Set in the Croatian city of Zagreb, then a part of Yugoslavia, in the period between the world wars Ruta Tannenbaum’s central character is an ingenue inspired by the real-life figure Lea Deutsch, the now-forgotten Shirley Temple of Yugoslavia who was murdered in the Holocaust. Using their shared Jewish heritage as a starting point, Jergovic ́ constructs a fictional family history populated by historical figures with the precocious Ruta at the center. Stephen Dickey’s translation masterfully captures Jergovic ́’s colloquial yet deeply observed style, which animates the tangled and troubled history of persecution and war in Croatia.
With Obfuscation, Finn Brunton and Helen Nissenbaum mean to start a revolution. They are calling us not to the barricades but to our computers, offering us ways to fight today's pervasive digital surveillance -- the collection of our data by governments, corporations, advertisers, and hackers. To the toolkit of privacy protecting techniques and projects, they propose adding obfuscation: the deliberate use of ambiguous, confusing, or misleading information to interfere with surveillance and data collection projects. Brunton and Nissenbaum provide tools and a rationale for evasion, noncompliance, refusal, even sabotage -- especially for average users, those of us not in a position to opt out or exert control over data about ourselves. Obfuscation will teach users to push back, software developers to keep their user data safe, and policy makers to gather data without misusing it.Brunton and Nissenbaum present a guide to the forms and formats that obfuscation has taken and explain how to craft its implementation to suit the goal and the adversary. They describe a series of historical and contemporary examples, including radar chaff deployed by World War II pilots, Twitter bots that hobbled the social media strategy of popular protest movements, and software that can camouflage users' search queries and stymie online advertising. They go on to consider obfuscation in more general terms, discussing why obfuscation is necessary, whether it is justified, how it works, and how it can be integrated with other privacy practices and technologies.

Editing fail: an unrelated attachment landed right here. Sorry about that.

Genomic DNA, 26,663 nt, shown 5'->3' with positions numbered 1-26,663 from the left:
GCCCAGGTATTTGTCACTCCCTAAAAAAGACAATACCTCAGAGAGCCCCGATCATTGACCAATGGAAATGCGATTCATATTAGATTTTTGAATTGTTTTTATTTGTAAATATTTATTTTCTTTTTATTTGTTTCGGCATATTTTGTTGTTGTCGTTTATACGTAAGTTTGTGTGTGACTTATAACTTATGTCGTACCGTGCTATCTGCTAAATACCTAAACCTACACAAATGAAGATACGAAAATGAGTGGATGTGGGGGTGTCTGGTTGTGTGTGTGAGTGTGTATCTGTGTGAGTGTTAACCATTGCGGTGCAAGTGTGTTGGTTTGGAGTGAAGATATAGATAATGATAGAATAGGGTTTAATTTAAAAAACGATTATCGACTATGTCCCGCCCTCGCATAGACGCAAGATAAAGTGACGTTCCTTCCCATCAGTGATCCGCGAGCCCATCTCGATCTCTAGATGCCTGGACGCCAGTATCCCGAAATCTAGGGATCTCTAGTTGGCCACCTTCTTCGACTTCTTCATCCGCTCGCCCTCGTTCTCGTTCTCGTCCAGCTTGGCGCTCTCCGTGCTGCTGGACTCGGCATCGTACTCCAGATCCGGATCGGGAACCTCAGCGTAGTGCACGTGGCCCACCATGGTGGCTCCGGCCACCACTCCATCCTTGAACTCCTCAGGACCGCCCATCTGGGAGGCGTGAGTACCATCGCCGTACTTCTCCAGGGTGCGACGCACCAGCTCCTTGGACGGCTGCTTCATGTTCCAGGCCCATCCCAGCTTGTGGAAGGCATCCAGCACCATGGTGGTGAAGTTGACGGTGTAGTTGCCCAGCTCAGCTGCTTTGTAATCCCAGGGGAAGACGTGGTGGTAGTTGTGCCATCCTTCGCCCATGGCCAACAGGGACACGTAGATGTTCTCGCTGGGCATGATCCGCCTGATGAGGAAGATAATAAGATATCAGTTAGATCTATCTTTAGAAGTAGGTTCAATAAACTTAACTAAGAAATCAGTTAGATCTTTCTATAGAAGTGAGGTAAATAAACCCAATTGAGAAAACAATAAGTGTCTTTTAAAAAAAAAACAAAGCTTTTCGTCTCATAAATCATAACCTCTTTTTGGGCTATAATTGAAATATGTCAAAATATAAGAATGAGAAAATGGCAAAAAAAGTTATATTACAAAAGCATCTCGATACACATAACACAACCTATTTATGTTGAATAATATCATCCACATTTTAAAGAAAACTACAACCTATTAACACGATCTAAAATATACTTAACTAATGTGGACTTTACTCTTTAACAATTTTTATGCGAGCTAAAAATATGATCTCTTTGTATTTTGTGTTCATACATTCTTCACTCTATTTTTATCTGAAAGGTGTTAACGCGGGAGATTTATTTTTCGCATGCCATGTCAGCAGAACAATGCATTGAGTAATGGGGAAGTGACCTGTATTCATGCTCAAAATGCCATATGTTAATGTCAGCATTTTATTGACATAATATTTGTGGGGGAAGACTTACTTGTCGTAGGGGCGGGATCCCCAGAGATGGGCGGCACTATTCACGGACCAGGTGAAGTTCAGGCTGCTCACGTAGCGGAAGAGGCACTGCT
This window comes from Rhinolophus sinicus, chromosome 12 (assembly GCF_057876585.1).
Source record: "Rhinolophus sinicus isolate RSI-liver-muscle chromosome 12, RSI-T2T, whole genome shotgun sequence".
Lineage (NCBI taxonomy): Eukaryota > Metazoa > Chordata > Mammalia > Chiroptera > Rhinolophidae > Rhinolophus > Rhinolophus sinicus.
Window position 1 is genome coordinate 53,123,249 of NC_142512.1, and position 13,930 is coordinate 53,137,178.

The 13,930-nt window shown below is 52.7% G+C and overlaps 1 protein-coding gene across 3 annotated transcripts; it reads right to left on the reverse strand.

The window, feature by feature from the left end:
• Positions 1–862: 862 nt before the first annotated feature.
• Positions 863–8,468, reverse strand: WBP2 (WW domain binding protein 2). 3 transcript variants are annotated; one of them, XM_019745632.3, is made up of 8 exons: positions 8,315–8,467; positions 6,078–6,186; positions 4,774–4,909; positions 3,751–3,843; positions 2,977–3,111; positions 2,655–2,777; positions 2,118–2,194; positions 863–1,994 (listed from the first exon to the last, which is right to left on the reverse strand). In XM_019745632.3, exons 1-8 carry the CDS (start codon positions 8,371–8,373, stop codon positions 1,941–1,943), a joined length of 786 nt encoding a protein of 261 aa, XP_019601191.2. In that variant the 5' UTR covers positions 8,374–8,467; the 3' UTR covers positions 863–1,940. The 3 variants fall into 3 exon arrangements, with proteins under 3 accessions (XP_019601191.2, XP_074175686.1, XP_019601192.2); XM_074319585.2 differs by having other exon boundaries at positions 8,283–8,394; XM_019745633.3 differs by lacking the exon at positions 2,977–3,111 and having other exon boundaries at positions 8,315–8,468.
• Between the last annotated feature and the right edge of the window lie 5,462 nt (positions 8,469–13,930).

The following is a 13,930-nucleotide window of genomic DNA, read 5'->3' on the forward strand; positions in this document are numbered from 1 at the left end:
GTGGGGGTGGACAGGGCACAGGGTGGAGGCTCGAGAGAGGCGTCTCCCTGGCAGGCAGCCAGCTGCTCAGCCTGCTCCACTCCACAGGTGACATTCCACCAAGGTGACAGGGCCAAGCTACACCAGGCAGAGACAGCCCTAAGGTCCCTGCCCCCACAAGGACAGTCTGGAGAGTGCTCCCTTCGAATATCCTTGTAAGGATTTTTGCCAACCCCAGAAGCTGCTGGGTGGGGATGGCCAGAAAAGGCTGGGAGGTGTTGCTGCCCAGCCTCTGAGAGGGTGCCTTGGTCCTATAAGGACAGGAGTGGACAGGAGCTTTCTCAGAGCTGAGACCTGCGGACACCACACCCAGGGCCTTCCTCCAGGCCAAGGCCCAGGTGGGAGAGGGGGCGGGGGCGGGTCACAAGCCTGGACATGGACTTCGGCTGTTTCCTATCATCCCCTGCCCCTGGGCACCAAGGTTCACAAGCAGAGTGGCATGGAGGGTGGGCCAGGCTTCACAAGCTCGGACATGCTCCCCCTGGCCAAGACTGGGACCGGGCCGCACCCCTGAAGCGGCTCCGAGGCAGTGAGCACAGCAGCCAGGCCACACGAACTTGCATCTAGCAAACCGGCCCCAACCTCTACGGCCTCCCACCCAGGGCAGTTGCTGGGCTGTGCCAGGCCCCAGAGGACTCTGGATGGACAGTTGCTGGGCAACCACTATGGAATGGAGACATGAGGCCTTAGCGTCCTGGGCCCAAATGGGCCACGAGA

Judaism in Music